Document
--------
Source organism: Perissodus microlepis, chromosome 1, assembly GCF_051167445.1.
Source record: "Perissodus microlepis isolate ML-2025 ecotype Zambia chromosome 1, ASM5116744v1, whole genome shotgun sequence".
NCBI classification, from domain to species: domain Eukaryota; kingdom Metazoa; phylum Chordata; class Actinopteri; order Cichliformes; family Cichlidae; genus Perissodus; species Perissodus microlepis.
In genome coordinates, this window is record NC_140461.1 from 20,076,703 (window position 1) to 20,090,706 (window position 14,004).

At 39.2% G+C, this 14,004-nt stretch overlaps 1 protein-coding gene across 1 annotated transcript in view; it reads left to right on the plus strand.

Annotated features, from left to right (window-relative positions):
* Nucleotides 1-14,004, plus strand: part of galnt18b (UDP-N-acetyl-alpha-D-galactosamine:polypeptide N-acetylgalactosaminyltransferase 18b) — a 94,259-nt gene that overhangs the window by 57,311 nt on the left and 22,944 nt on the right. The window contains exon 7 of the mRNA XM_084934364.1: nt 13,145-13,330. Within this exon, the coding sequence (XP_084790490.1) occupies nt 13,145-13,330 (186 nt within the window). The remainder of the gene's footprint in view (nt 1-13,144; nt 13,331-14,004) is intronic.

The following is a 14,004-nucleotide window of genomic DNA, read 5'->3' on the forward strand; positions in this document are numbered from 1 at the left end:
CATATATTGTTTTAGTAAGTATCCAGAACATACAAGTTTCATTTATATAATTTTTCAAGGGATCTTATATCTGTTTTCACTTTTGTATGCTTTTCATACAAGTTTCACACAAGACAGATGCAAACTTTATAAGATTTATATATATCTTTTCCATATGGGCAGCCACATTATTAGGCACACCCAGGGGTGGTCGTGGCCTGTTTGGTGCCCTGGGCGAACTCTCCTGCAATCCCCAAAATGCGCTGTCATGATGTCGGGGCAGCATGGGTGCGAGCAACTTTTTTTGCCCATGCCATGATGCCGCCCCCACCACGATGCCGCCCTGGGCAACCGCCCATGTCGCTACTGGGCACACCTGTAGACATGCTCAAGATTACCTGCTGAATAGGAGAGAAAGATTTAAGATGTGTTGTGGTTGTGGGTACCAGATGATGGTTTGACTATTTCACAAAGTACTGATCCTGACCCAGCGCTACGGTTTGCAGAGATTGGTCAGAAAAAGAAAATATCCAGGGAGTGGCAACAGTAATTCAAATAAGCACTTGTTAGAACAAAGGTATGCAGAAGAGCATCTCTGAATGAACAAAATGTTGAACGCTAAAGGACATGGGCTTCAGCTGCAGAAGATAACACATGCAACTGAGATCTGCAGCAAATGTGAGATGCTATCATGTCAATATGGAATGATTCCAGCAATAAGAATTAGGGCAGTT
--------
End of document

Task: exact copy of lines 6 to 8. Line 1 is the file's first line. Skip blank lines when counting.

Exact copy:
Annotated features, from left to right (window-relative positions):
* Nucleotides 1-14,004, plus strand: part of galnt18b (UDP-N-acetyl-alpha-D-galactosamine:polypeptide N-acetylgalactosaminyltransferase 18b) — a 94,259-nt gene that overhangs the window by 57,311 nt on the left and 22,944 nt on the right. The window contains exon 7 of the mRNA XM_084934364.1: nt 13,145-13,330. Within this exon, the coding sequence (XP_084790490.1) occupies nt 13,145-13,330 (186 nt within the window). The remainder of the gene's footprint in view (nt 1-13,144; nt 13,331-14,004) is intronic.

The following is a 14,004-nucleotide window of genomic DNA, read 5'->3' on the forward strand; positions in this document are numbered from 1 at the left end: